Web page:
Hui-Chi Huang is Lecturer at the Chang Gung Institute of Technology, Taoyuan; Shing-Yaw Wang is Associate Professor in the Department of Psychiatry, Kaohsiung Medical University, Kaohsiung; and Chung-Hey Chen is Professor in the College of Nursing, Kaohsiung Medical University, Kaohsiung, Taiwan.
Body Image, Maternal-Fetal Attachment, and Choice of Infant Feeding Method: A Study in Taiwan
Article first published online: 27 AUG 2004
Volume 31, Issue 3, pages 183–188, September 2004
How to Cite
Huang, H.-C., Wang, S.-Y. and Chen, C.-H. (2004), Body Image, Maternal-Fetal Attachment, and Choice of Infant Feeding Method: A Study in Taiwan. Birth, 31: 183–188. doi: 10.1111/j.0730-7659.2004.00303.x
- Issue published online: 27 AUG 2004
- Article first published online: 27 AUG 2004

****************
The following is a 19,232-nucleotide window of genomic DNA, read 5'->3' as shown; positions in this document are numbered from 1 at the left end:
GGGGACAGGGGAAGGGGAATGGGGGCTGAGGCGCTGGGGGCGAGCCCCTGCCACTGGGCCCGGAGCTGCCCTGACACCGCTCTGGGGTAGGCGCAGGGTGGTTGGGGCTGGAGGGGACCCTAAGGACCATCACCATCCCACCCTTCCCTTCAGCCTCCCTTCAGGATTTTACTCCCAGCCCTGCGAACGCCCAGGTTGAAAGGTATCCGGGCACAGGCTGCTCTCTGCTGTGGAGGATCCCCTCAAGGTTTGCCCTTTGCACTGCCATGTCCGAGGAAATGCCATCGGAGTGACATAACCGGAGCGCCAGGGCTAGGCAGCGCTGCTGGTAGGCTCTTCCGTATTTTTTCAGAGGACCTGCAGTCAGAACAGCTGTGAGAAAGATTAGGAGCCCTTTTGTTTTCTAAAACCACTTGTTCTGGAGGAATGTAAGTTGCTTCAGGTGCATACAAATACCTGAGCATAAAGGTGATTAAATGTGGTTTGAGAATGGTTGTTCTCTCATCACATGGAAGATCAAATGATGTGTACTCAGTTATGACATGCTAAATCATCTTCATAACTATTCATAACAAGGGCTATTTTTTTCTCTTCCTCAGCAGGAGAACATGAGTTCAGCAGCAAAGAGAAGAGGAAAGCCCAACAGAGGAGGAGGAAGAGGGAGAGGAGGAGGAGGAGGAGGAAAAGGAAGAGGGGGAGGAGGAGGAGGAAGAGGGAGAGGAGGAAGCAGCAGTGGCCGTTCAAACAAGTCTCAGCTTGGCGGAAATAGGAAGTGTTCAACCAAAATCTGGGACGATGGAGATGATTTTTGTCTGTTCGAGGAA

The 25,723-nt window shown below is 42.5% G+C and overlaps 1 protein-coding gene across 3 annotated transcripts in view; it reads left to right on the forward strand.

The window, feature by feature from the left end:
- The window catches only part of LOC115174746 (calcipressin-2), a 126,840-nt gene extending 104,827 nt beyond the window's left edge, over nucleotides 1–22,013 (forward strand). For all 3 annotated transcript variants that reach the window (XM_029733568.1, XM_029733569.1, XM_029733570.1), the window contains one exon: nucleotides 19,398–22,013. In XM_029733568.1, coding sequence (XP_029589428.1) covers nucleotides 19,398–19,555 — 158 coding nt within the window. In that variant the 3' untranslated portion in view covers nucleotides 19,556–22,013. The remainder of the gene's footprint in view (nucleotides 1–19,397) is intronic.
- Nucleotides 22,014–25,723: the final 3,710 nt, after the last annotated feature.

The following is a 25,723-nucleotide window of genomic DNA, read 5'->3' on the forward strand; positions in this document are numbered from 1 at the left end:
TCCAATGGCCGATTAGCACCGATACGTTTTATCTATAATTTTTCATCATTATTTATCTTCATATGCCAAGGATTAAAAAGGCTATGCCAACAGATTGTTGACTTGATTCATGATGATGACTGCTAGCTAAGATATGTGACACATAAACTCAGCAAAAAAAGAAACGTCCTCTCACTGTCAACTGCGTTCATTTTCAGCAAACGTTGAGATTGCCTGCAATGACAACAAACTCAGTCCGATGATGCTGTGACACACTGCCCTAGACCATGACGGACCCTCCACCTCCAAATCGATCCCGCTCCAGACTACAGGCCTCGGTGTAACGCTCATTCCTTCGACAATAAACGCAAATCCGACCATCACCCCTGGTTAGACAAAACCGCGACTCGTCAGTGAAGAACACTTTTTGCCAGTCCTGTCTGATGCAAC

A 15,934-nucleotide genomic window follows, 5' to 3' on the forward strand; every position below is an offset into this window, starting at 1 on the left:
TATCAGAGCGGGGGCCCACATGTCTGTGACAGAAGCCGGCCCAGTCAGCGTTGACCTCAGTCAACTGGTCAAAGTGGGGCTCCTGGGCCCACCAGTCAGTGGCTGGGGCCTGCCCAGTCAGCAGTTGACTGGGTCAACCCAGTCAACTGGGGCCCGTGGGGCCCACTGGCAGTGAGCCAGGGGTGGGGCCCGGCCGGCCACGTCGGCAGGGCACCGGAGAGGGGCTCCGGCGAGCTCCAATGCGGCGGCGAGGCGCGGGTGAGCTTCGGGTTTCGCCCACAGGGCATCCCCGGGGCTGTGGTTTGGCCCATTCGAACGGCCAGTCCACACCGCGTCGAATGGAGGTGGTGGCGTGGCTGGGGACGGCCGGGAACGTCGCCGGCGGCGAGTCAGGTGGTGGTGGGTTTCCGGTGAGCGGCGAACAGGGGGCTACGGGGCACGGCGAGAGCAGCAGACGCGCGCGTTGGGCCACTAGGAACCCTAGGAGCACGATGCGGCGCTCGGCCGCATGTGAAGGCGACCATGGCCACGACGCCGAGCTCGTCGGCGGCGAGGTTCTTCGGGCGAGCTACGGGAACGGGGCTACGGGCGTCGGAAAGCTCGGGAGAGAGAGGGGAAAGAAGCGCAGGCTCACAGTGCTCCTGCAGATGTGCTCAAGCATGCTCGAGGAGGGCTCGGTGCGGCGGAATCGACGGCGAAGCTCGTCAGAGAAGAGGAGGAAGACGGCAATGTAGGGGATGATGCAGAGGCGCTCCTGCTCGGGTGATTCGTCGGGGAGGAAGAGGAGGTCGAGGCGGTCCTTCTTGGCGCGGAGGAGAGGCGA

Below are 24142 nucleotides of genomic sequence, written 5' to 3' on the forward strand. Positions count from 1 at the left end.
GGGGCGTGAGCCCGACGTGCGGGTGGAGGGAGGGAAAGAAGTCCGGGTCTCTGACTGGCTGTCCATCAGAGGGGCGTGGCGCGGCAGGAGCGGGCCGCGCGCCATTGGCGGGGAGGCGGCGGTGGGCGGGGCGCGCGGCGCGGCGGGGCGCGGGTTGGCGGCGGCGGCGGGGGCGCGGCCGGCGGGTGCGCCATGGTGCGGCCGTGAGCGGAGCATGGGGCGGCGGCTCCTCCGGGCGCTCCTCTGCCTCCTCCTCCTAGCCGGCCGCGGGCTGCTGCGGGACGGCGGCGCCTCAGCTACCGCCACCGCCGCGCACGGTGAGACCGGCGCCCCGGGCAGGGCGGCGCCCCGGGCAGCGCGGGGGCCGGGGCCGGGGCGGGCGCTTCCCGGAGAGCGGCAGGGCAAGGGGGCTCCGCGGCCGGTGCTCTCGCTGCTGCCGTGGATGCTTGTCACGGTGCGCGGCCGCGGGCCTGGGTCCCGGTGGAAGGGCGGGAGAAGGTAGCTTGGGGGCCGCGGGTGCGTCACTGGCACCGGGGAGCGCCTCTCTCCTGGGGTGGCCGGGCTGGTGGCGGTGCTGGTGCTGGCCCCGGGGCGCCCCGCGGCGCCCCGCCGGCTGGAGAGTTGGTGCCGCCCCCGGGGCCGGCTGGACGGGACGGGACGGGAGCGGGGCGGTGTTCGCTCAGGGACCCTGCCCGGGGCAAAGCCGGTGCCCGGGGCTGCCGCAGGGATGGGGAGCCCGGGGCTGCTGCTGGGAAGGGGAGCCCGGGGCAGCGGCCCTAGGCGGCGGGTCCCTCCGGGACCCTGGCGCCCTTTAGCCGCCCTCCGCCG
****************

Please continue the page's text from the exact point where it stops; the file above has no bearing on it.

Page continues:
Abstract: Background: Many factors contribute to a pregnant woman's choice of infant feeding method, yet few studies have investigated which factors might be specific to pregnant women in Taiwan. The purpose of this study was to explore the relationships among factors of body image, maternal-fetal attachment, and the choices made by pregnant Taiwanese women about infant feeding method. Methods: One hundred and ninety-five pregnant women were recruited during their third trimester at five hospitals in Kaohsiung, Taiwan. Participants completed three questionnaires, including a demographic data form, an attitude to body image scale, and a modified maternal-fetal attachment scale. Results: The results of stepwise logistic regression indicated that the best subset for predicting the criterion variable of breastfeeding intention included higher level of education, primiparity, and a higher level of maternal-fetal attachment. Conclusions: Maternal-fetal attachment, education, and parity are predictive of intended infant feeding method by pregnant women who choose breastfeeding, thereby adding to existing knowledge of the factors involved in feeding method choices of Taiwanese women. Further research should incorporate maternal-fetal attachment into a supportive model of breastfeeding.